With a vaccine in one hand and billions of dollars in federal relief in the other, Alabama is positioned to emerge from this pandemic stronger, healthier, and wiser. That’s good news because we’re more than ready. After over a year of fighting this virus through social distancing, sanitizing, and sacrifice, Alabama communities, businesses, schools, workers and families are eager to get back to pre-pandemic life. The bad news is it won’t happen overnight.
Like nearly every aspect of this pandemic, our recovery will take patience. To succeed, it will also take renewed focus, vision, and cooperation. Now is the time to shape our healthcare system, schools, and communities to avert, withstand, and overcome similar crises in the future. Fortunately, thanks to the American Rescue Plan (ARP), we have significant resources at our disposal. The challenge is to use them where they’re most needed and will make the greatest impact.
The coronavirus pushed Alabama’s already-struggling healthcare system to its limits. Rural hospital closures and a growing physician shortage meant too many struggled to access quality care at the very time that they needed it the most. Under the ARP, 17 community health centers across the state are receiving more than $92 million in total federal funding. In addition to supporting coronavirus vaccination and testing, these funds will support primary care services for vulnerable communities, infrastructure improvements, and the deployment of mobile units.
Coronavirus testing and vaccination initiatives are reaching out to individuals that may not regularly access primary care and wellness services. In turn, we now have a golden opportunity to deliver preventative care, wellness, and mental health services to traditionally underserved communities. In addition, while we bolster our physical healthcare infrastructure, we need to expand the talent pool by attracting and retaining top-notch doctors, nurses, and healthcare staff. Finally, it would be foolhardy, reckless, and downright irresponsible to continue to stubbornly refuse Medicaid expansion. Under the ARP, Alabama is eligible to receive $940 million in incentive payments, over two years, for expanding Medicaid to serve those making up to 138 percent of poverty wages.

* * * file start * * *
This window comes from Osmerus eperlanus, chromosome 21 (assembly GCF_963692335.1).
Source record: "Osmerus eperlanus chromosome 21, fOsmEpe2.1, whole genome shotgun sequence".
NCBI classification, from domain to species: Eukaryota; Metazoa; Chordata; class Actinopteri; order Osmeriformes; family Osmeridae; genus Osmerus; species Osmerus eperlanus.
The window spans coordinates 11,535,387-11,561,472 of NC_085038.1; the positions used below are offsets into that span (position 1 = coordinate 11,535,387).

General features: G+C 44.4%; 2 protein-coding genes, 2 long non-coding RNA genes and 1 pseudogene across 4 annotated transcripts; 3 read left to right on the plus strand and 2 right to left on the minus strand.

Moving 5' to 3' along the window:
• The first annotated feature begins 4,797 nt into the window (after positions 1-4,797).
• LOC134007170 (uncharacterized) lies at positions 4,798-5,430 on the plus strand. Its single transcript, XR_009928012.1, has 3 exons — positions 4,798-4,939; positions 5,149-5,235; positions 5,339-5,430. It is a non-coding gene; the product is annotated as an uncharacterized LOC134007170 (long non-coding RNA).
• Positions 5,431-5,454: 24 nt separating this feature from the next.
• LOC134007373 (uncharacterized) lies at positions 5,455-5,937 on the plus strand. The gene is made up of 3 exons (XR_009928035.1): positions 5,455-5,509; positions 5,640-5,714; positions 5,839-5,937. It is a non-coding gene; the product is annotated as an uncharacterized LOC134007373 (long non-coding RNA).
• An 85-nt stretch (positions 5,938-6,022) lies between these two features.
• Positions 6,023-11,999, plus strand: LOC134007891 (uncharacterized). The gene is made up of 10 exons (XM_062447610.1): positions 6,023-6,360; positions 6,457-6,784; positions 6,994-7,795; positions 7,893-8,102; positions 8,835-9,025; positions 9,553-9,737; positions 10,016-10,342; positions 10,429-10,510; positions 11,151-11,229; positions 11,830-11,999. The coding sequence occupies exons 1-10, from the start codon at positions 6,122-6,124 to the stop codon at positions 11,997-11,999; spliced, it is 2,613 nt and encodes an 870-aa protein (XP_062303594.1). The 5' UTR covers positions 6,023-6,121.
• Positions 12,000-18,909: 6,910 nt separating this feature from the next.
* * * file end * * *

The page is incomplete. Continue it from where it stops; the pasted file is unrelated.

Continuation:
There is no question that the interruption of learning had a negative impact at every level of education. The ARP provides $2 billion to Alabama public schools to address student learning loss and upgrade school infrastructure. In addition, the funds support important after-school and summer learning programs, mental health services, and students living in poverty, experiencing homelessness, learning English, or living with a disability. When it comes to recovering our system of education, we must meet students where they are and build upon what they lost. Remember, we’re facing an unprecedented situation. The abrupt end of in-person classes last spring coupled with the prolonged stress and uncertainty of the pandemic has impacted an entire generation of students. The traditional approach of one-size-fits-all remediation won’t work. We must focus on responsive intervention and meeting individualized needs to ensure Alabama’s young people are prepared for college and career success.
At the height of the pandemic, our local communities and small businesses weathered the brunt of the economic impact while main streets and downtowns stood vacant. The ARP provides roughly $4 billion in relief to state, county, and local governments, which according to the Congressional Budget Office, provides the biggest bang for the buck when it comes to economic relief. These funds can prove transformational in our poorer communities by supporting investments in water and sewer systems – investments that significantly boost the health and overall quality of life. Furthermore, we must work to pandemic-proof our local economies and communities by upgrading our broadband infrastructure to support access to e-commerce, remote learning, telemedicine, and more for all residents.
The vaccine and the ARP mark a major turning point in our battle against this virus. We now have the weapons to defeat the coronavirus and succeed in our public health and economic recovery. However, there’s still plenty of work ahead. The good news is Alabamians have never shied away from hard work. Now, we don’t just need to work hard, we need to work together and work smarter to build back better for all of Alabama.